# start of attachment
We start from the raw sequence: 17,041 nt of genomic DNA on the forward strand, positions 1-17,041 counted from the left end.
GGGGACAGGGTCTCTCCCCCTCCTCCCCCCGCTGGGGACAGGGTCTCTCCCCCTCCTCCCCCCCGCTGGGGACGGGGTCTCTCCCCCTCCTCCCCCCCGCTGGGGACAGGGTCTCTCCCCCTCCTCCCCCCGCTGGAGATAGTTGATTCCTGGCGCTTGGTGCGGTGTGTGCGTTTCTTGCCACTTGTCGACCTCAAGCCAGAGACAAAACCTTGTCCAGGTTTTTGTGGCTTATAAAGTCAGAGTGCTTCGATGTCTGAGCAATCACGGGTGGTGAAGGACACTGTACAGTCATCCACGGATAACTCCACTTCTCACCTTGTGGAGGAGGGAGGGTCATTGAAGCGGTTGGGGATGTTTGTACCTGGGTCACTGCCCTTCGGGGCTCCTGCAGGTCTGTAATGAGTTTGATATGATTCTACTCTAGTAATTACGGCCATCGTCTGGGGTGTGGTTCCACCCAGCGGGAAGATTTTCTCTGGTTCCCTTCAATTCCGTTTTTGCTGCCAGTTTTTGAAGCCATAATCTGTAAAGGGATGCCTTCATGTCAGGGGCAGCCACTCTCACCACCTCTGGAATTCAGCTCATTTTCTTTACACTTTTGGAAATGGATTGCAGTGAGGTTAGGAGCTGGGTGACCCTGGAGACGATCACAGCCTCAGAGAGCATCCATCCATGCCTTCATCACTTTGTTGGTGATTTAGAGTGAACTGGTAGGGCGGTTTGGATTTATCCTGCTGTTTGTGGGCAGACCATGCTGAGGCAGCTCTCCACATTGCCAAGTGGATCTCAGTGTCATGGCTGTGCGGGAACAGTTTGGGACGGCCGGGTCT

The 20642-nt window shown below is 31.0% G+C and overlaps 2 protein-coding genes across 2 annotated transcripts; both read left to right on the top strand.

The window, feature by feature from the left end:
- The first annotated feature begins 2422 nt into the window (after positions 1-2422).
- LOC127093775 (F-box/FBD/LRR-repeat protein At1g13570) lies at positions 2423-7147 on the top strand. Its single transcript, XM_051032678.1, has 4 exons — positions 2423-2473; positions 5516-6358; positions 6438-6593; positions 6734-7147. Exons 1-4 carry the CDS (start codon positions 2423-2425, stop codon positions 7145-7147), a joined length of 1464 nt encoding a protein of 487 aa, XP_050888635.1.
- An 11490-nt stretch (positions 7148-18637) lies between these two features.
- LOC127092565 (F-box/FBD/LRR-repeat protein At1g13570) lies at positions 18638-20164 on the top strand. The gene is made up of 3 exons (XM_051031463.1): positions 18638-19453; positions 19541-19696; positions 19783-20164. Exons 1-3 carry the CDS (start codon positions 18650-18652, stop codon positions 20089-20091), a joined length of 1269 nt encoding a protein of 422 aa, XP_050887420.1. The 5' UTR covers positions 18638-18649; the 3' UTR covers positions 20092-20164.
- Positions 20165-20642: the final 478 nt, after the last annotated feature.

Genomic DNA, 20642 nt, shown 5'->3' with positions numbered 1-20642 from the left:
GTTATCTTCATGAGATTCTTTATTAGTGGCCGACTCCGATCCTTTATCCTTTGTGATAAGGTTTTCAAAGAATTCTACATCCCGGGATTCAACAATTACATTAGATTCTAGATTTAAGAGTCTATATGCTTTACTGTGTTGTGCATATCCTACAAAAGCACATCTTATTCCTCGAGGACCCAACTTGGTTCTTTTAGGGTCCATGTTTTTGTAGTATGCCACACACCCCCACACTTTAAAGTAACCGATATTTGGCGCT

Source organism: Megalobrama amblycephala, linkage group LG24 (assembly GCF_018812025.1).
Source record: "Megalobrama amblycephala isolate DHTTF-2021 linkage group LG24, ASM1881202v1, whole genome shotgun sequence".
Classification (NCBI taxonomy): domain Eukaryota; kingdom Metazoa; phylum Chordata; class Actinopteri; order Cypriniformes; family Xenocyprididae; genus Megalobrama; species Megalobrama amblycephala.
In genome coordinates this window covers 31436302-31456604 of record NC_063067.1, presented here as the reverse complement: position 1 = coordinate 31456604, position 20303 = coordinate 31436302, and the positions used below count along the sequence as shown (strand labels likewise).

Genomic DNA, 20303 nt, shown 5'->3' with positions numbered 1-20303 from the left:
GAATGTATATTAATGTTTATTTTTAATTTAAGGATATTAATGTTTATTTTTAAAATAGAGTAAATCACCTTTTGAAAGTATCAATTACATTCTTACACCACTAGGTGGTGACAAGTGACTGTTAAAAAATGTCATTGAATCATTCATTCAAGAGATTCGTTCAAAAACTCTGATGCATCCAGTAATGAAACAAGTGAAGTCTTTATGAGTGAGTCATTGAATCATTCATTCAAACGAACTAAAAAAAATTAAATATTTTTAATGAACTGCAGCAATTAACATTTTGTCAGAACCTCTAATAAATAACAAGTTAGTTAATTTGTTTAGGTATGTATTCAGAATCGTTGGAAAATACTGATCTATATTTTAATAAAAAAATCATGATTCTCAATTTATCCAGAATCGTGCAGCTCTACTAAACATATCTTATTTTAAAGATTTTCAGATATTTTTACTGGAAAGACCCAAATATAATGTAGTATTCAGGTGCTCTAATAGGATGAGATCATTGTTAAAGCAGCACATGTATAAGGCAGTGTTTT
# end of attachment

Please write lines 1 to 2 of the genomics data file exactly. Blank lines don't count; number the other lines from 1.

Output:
We start from the raw sequence: 17,041 nt of genomic DNA on the forward strand, positions 1-17,041 counted from the left end.
GGGGACAGGGTCTCTCCCCCTCCTCCCCCCGCTGGGGACAGGGTCTCTCCCCCTCCTCCCCCCCGCTGGGGACGGGGTCTCTCCCCCTCCTCCCCCCCGCTGGGGACAGGGTCTCTCCCCCTCCTCCCCCCGCTGGAGATAGTTGATTCCTGGCGCTTGGTGCGGTGTGTGCGTTTCTTGCCACTTGTCGACCTCAAGCCAGAGACAAAACCTTGTCCAGGTTTTTGTGGCTTATAAAGTCAGAGTGCTTCGATGTCTGAGCAATCACGGGTGGTGAAGGACACTGTACAGTCATCCACGGATAACTCCACTTCTCACCTTGTGGAGGAGGGAGGGTCATTGAAGCGGTTGGGGATGTTTGTACCTGGGTCACTGCCCTTCGGGGCTCCTGCAGGTCTGTAATGAGTTTGATATGATTCTACTCTAGTAATTACGGCCATCGTCTGGGGTGTGGTTCCACCCAGCGGGAAGATTTTCTCTGGTTCCCTTCAATTCCGTTTTTGCTGCCAGTTTTTGAAGCCATAATCTGTAAAGGGATGCCTTCATGTCAGGGGCAGCCACTCTCACCACCTCTGGAATTCAGCTCATTTTCTTTACACTTTTGGAAATGGATTGCAGTGAGGTTAGGAGCTGGGTGACCCTGGAGACGATCACAGCCTCAGAGAGCATCCATCCATGCCTTCATCACTTTGTTGGTGATTTAGAGTGAACTGGTAGGGCGGTTTGGATTTATCCTGCTGTTTGTGGGCAGACCATGCTGAGGCAGCTCTCCACATTGCCAAGTGGATCTCAGTGTCATGGCTGTGCGGGAACAGTTTGGGACGGCCGGGTCT